In the United States, roughly 4.9 million youth ages 16 to 24 are not in school or working. This figure translates into one in seven young Americans. Youth disconnection profoundly impacts individuals and society, resulting in unfulfilled lives and staggering social costs. The challenge of youth disconnection reach even greater proportions across the globe, with one third of the world’s 1.2 billion youth neither employed, nor in education and training. We refer to this group of disconnected youth as “opportunity youth;” a term they choose for themselves to bring focus to their potential.
Recognizing that solutions to global challenges transcend national boundaries, in 2016, the International Youth Foundation (IYF) launched (Re)Connecting Youth: Exchanging Global Lessons. With support from the Robert Wood Johnson Foundation (RWJF), this two-year initiative sought to identify and share innovative global approaches for increasing youth connection with practitioners, policymakers, and funders across the United States. Ultimately, the goal was to foster learning and energize support for holistic solutions aimed at providing millions of youth in the U.S. who are not in work or school with opportunities to lead healthy, productive lives.
(Re)Connecting Youth had three goals:
- Learn from global innovations and proven practices to enhance U.S. stakeholders’ ability to improve connectedness and resilience among adolescents and young adults
- Identify practitioners, policymakers, and funders who are receptive to and could benefit from global learning experiences and provide them with opportunities for dialogue and exchange to encourage the incorporation of more holistic and effective approaches to positive youth development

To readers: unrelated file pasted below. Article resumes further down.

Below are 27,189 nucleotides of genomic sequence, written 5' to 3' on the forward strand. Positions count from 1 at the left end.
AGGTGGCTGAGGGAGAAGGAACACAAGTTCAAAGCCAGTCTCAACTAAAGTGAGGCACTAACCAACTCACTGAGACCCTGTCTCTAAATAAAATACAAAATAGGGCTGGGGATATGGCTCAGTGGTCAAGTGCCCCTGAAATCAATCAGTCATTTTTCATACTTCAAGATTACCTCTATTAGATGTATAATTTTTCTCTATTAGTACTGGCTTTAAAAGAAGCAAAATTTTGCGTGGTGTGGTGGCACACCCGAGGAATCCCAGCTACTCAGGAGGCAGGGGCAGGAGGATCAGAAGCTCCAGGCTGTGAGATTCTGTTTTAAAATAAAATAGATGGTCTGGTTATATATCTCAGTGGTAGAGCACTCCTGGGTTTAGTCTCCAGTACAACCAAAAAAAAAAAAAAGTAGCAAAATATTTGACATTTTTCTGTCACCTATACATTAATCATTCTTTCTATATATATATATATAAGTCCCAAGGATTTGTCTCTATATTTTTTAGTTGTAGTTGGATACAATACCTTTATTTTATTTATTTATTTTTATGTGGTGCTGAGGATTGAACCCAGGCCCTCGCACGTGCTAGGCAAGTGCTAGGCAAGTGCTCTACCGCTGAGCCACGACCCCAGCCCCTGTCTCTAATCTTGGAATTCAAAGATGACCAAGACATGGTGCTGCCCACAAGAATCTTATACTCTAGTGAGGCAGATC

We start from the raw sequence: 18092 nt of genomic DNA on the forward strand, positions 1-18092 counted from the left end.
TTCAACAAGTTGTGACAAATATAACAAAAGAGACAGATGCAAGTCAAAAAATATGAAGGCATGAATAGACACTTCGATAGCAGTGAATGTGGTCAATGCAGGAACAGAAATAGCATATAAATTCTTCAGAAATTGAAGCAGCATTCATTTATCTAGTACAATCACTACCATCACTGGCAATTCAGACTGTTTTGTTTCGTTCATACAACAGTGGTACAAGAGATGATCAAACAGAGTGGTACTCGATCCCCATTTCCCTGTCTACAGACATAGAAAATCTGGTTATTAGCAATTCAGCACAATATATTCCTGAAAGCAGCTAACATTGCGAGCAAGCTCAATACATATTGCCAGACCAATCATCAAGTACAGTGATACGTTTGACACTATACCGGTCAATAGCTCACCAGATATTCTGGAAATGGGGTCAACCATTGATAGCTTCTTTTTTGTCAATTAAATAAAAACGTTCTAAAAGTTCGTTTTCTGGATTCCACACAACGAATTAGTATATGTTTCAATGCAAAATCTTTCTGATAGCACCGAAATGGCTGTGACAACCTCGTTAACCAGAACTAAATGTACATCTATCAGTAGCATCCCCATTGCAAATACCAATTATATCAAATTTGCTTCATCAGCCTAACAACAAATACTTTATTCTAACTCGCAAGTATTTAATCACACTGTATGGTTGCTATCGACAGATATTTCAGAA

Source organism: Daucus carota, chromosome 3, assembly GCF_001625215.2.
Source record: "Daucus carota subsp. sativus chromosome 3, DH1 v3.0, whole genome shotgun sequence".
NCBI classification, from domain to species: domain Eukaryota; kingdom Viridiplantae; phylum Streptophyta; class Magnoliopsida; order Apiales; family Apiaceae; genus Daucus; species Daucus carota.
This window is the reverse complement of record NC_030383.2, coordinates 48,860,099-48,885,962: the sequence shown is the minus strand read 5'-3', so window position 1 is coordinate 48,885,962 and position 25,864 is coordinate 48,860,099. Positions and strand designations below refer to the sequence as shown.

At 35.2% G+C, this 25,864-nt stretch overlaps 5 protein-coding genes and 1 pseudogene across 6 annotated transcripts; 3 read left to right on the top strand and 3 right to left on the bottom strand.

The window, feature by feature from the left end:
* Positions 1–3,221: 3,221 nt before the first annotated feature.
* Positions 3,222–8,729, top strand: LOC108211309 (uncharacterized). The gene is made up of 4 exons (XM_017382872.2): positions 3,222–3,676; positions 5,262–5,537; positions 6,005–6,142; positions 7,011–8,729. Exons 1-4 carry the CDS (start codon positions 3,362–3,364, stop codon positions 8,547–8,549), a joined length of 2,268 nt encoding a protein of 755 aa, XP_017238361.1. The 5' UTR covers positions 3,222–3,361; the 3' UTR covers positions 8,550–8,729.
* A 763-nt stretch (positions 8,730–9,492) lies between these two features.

- Implement and learn from approaches to successfully facilitate cross-country learning exchange, so that global ideas can inform approaches within the U.S.
The U.S. project team prioritized global approaches that were holistic and that incorporated at least one of the following thematic features:
- Youth involved in the design and delivery of programs for opportunity youth to promote peer-led programming, youth leadership, civic engagement, and movement building.
- Social-emotional and life skills integrated into second chance, job readiness, vocational training, and other programs serving opportunity youth.
- Creative engagement and recruitment strategies involving sports, play, or culture used to appeal to youth participants.
- Labor market analysis and employer engagement considered to ensure that youth are acquiring the skills needed to succeed.
Learn more about the (Re)Connecting Youth Framework, and Learning Exchanges, and dig into lessons learned through the final report, Lessons Across Borders: The Role of Young Protagonists in Fostering Youth Reconnection.
For more on (Re)Connecting Youth, Contact Giovany Delgado.
Support for this initiative was provided by the Robert Wood Johnson Foundation. The views expressed here do not necessarily reflect the views of the Foundation.